They’re so convinced of their own correctness — and so determined to believe conservatives are either a) corrupt, b) stupid or c) deluded — that they find themselves repeatedly astonished to discover conservatives are in fact capable of a) advancing and defending their own powerful arguments, b) effectively countering weak liberal arguments and c) exposing the soft underbelly of liberal self-satisfaction as they do so.

Read the whole thing, and as you do, ponder why all too many in the chattering classes so regularly dismiss the intelligence of conservatives and the merits of our arguments.

Via Powerline picks.

“Bipartisan” budget secures only 38 votes in 435-member House

Posted by B. Daniel Blatt at 4:46 am - March 29, 2012.
Filed under: Congress (112th),Congress (general),Media Bias

You do gotta wonder the lengths to which the headline writers at Yahoo! go in order to make House Republicans seem extreme.   Last night, caught this headline on the company’s homepage: GOP-run House easily rejects bipartisan budget:

The House voted decisively late Wednesday to reject a bipartisan budget mixing tax increases with spending cuts to wring $4 trillion from federal deficits over the coming decade.

The 382-38 roll call paved the way for Republicans to muscle through their own, more stringent budget on Thursday, a measure that would blend deeper spending reductions in safety-net programs for the poor with a plan to dramatically overhaul Medicare.

38 votes in a 435-member House?  Let’s say the plan’s Republican author Rep. Steve LaTourette, R-Ohio (who crafted the plan with Tennessee Democrat Jim Cooper) voted for the bill and for argument’s sake assume that everyone else who joined him was a Democrat.  Thus, no more than 37 Democrats voted for the bill.  There are currently 190 Democrats in the House, meaning that at least 153 members of that caucus either voted against the bill or didn’t vote.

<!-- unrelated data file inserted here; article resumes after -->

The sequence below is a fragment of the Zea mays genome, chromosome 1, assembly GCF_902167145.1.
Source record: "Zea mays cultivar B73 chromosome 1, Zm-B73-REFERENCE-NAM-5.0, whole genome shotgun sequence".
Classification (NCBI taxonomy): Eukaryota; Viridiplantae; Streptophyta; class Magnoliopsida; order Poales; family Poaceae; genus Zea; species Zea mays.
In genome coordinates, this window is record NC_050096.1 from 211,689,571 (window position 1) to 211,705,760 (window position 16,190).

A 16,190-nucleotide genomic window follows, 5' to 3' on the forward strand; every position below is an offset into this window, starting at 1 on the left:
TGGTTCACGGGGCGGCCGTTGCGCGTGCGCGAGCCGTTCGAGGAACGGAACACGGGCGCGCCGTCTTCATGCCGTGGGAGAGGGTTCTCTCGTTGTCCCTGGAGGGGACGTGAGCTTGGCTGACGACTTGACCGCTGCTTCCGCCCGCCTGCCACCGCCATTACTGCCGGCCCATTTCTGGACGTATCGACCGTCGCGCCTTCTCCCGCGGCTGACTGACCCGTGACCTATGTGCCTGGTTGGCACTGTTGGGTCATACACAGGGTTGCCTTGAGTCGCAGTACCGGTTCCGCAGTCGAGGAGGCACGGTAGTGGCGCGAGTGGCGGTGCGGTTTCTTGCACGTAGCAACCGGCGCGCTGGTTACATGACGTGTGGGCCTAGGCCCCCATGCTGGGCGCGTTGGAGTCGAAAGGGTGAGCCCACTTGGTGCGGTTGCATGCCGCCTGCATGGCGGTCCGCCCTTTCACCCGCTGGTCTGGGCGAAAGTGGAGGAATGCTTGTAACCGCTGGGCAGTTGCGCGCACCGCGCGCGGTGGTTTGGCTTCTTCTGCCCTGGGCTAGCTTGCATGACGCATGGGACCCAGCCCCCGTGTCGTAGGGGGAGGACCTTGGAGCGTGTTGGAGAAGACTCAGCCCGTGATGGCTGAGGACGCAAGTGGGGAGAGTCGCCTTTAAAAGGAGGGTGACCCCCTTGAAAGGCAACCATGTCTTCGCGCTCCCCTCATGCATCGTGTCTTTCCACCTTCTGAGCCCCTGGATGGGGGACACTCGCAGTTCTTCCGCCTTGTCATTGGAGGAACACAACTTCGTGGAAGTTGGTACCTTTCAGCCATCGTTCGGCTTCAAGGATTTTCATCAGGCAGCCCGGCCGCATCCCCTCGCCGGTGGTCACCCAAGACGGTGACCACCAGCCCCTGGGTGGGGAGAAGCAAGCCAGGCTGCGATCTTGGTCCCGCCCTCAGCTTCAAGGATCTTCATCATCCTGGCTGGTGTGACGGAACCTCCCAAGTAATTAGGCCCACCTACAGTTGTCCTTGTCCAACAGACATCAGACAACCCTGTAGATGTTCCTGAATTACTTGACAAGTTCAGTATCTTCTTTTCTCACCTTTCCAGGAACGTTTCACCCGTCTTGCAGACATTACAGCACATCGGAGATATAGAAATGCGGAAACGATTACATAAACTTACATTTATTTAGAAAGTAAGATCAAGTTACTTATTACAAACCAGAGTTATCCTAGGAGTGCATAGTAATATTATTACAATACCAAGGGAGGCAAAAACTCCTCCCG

Since 12 members didn’t vote, that means at least 141 Democrats voted no.  By a margin of greater than 3-to-1, House Democrats rejected the bipartisan measure.

Now, to be sure, Yahoo!’s headline is accurate, but skewed to reflect poorly on Republicans.  Why not say that Democrats overwhelmingly rejected a bipartisan budget?  That’s also accurate, but reflects poorly on the Democrats.

Note also the language of AP writer Andrew Taylor (who wrote the article quoted above); he tries to make it appear House Republicans are forcing through a draconian budget.  (Wonder if he or his colleagues used similarly language to describe how the White House and Democratic leaders muscled Obamacare through Congress, a plan which would dramatically overhaul our nation’s health care system.)

Here’s a story that Yahoo! apparently didn’t see fit to include in its headlines:  “SMART LEGISLATION: Obama budget defeated 414-0.

That’s right, the president couldn’t secure one vote, not one single vote — even from a member of his own caucus — for his own budget.  Seems to paint a picture of a president out of touch.

UPDATE:  Over at the Corner, Yuval Levin provides “the House vote counts for the different budget proposals taken up yesterday and today“: (more…)